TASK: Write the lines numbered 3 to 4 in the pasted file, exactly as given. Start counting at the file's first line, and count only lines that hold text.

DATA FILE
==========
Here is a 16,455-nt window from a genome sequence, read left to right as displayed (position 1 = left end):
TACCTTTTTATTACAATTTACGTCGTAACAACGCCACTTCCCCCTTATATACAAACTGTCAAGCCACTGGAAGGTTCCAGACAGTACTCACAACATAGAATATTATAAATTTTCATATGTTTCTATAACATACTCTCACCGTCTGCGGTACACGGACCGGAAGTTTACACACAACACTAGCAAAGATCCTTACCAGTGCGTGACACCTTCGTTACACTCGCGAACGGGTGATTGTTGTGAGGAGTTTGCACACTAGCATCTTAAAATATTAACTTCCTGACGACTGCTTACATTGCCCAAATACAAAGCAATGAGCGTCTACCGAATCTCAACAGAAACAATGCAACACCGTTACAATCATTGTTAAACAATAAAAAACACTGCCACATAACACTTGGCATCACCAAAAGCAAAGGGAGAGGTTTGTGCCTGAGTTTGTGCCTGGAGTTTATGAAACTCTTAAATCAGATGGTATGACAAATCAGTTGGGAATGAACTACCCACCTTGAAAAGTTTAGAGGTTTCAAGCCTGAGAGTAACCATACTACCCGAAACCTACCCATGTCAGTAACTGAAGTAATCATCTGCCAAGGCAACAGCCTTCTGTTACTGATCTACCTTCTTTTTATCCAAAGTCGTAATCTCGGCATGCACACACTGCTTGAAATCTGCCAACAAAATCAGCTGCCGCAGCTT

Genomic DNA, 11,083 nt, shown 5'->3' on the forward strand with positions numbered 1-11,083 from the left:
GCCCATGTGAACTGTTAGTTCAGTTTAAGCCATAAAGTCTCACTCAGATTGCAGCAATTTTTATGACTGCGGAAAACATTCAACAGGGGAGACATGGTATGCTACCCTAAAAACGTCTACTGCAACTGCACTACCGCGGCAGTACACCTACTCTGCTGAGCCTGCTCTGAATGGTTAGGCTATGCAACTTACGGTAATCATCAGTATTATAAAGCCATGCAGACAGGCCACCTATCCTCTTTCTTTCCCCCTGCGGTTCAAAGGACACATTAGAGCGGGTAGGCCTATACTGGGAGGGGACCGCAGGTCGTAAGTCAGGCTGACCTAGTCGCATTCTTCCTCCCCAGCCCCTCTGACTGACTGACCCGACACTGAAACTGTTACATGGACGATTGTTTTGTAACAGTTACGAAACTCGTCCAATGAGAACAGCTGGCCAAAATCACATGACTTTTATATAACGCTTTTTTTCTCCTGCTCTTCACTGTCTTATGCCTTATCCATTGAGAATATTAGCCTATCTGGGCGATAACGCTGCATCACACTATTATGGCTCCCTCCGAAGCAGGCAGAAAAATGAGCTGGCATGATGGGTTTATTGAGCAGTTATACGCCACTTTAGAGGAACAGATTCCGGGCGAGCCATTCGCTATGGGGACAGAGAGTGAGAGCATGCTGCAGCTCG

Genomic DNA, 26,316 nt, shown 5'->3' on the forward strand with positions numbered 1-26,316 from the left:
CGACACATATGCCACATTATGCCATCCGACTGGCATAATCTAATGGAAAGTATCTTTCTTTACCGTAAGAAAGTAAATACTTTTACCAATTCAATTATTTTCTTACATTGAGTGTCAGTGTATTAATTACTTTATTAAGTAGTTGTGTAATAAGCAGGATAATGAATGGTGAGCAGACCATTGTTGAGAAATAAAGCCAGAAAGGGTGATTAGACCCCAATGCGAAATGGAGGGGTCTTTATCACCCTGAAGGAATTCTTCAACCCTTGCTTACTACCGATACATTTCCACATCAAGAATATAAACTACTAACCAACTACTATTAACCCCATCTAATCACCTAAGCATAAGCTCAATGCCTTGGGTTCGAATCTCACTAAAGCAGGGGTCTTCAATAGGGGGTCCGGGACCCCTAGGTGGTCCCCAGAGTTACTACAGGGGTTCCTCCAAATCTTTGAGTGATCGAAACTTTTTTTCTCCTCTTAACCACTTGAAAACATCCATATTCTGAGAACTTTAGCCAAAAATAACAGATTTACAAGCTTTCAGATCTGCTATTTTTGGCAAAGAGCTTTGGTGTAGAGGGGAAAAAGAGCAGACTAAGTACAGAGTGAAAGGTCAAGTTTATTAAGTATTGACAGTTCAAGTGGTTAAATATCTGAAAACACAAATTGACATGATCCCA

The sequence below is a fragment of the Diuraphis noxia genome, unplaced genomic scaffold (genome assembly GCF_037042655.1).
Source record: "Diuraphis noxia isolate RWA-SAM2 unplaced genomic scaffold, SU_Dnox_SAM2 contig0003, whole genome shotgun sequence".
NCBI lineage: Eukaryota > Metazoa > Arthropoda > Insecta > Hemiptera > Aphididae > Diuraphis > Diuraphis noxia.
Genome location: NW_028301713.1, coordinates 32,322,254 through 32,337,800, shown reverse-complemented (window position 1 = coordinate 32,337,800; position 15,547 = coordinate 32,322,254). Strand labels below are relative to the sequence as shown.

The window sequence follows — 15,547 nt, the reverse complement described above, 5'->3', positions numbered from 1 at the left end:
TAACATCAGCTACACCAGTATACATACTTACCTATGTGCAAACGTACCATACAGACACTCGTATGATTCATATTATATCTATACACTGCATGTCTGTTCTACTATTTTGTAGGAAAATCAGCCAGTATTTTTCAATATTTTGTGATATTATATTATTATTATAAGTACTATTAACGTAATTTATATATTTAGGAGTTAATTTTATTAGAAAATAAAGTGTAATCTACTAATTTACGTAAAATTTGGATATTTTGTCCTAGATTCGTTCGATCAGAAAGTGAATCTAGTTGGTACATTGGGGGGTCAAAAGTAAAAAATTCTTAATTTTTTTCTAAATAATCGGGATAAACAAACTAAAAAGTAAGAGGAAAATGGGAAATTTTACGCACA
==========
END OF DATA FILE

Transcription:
Genomic DNA, 11,083 nt, shown 5'->3' on the forward strand with positions numbered 1-11,083 from the left:
GCCCATGTGAACTGTTAGTTCAGTTTAAGCCATAAAGTCTCACTCAGATTGCAGCAATTTTTATGACTGCGGAAAACATTCAACAGGGGAGACATGGTATGCTACCCTAAAAACGTCTACTGCAACTGCACTACCGCGGCAGTACACCTACTCTGCTGAGCCTGCTCTGAATGGTTAGGCTATGCAACTTACGGTAATCATCAGTATTATAAAGCCATGCAGACAGGCCACCTATCCTCTTTCTTTCCCCCTGCGGTTCAAAGGACACATTAGAGCGGGTAGGCCTATACTGGGAGGGGACCGCAGGTCGTAAGTCAGGCTGACCTAGTCGCATTCTTCCTCCCCAGCCCCTCTGACTGACTGACCCGACACTGAAACTGTTACATGGACGATTGTTTTGTAACAGTTACGAAACTCGTCCAATGAGAACAGCTGGCCAAAATCACATGACTTTTATATAACGCTTTTTTTCTCCTGCTCTTCACTGTCTTATGCCTTATCCATTGAGAATATTAGCCTATCTGGGCGATAACGCTGCATCACACTATTATGGCTCCCTCCGAAGCAGGCAGAAAAATGAGCTGGCATGATGGGTTTATTGAGCAGTTATACGCCACTTTAGAGGAACAGATTCCGGGCGAGCCATTCGCTATGGGGACAGAGAGTGAGAGCATGCTGCAGCTCG